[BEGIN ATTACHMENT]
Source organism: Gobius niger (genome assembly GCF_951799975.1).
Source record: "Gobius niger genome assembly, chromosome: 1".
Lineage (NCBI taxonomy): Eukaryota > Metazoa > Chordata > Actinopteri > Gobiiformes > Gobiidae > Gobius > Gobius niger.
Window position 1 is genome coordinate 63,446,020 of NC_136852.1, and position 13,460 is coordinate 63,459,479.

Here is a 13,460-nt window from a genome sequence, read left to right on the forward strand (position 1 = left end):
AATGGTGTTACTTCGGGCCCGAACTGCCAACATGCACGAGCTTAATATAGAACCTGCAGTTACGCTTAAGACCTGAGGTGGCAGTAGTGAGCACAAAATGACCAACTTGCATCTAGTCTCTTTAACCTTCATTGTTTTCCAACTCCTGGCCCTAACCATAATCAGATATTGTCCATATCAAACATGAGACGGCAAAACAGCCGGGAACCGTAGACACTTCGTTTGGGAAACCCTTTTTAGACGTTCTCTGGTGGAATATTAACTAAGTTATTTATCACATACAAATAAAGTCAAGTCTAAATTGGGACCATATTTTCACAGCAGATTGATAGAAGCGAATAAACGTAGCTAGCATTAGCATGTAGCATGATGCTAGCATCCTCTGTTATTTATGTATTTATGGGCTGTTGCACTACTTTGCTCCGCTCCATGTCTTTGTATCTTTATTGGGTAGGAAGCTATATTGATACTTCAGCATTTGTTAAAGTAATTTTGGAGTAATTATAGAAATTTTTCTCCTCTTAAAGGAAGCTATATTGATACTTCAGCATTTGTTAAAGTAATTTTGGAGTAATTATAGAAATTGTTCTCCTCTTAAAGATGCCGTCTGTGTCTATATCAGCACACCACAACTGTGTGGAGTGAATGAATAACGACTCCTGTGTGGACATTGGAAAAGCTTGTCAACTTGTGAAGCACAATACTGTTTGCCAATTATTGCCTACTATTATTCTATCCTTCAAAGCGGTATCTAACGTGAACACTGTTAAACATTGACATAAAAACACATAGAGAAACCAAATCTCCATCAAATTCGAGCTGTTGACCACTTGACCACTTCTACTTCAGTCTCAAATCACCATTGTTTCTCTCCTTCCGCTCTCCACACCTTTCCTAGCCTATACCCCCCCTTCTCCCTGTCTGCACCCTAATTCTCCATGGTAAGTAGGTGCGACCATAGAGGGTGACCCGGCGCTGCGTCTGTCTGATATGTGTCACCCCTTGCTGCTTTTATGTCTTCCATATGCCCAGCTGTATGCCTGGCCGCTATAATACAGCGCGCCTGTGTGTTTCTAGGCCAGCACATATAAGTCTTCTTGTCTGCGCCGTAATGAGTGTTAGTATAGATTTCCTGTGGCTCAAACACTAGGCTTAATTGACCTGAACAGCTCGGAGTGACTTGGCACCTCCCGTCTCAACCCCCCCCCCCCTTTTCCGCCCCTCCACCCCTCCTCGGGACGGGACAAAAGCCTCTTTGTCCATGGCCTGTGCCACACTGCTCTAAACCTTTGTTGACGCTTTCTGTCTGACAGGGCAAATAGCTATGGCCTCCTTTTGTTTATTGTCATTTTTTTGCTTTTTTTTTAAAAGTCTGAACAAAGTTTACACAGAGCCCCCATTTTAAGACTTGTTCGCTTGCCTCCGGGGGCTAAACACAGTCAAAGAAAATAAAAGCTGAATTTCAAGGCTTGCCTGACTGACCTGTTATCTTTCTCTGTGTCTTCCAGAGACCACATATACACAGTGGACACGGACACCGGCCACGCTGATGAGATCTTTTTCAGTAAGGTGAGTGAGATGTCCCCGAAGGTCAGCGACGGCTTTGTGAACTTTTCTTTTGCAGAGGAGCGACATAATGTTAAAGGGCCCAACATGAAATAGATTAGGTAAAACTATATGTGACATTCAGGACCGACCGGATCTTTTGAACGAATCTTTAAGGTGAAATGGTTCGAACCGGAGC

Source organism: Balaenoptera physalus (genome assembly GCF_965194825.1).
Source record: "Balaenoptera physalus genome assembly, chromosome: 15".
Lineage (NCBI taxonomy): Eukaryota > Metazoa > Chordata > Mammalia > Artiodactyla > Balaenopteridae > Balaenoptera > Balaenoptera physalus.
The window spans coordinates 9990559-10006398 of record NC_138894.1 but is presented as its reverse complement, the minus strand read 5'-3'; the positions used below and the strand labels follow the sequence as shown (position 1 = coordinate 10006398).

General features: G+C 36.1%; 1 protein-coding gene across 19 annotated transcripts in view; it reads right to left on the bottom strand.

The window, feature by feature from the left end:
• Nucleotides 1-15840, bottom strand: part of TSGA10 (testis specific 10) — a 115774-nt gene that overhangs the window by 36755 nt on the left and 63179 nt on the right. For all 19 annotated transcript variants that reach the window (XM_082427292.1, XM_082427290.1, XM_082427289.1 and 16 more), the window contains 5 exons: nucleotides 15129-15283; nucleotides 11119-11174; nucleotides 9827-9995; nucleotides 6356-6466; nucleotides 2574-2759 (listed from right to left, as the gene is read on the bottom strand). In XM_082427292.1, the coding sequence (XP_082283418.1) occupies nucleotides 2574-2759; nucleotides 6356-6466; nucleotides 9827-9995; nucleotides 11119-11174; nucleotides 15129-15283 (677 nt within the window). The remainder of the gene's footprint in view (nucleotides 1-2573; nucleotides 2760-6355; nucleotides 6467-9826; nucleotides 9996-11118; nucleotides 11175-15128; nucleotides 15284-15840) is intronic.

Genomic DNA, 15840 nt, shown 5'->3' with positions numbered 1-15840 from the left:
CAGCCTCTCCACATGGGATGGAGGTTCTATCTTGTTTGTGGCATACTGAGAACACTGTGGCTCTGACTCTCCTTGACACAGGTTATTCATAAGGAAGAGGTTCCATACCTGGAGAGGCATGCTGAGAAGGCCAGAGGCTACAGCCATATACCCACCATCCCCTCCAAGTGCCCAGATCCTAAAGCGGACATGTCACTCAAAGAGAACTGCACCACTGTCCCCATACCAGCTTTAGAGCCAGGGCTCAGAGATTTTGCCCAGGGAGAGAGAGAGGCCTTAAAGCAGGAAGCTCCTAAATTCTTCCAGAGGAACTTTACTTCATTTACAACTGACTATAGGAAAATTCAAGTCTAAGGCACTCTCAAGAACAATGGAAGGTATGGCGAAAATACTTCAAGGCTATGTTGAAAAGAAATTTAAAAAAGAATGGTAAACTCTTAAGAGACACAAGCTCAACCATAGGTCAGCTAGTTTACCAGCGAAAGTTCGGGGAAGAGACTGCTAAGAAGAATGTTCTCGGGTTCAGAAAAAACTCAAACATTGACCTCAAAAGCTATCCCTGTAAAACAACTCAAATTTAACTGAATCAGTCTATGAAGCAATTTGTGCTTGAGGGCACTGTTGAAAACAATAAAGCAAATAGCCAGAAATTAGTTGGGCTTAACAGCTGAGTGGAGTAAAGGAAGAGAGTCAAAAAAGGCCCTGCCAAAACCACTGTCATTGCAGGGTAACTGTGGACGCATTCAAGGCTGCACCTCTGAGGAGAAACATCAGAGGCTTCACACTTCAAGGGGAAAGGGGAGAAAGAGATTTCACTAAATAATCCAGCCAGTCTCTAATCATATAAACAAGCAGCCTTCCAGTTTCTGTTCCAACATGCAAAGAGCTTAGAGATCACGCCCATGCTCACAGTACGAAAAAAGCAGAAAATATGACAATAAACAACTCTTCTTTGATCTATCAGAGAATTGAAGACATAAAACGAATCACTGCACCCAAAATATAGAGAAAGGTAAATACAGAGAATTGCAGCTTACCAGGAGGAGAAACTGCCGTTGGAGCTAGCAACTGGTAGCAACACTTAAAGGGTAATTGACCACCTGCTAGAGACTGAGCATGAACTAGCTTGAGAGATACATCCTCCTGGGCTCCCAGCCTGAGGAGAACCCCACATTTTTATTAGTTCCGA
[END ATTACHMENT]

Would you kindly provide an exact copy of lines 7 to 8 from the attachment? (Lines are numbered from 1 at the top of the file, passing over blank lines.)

Source organism: Balaenoptera physalus (genome assembly GCF_965194825.1).
Source record: "Balaenoptera physalus genome assembly, chromosome: 15".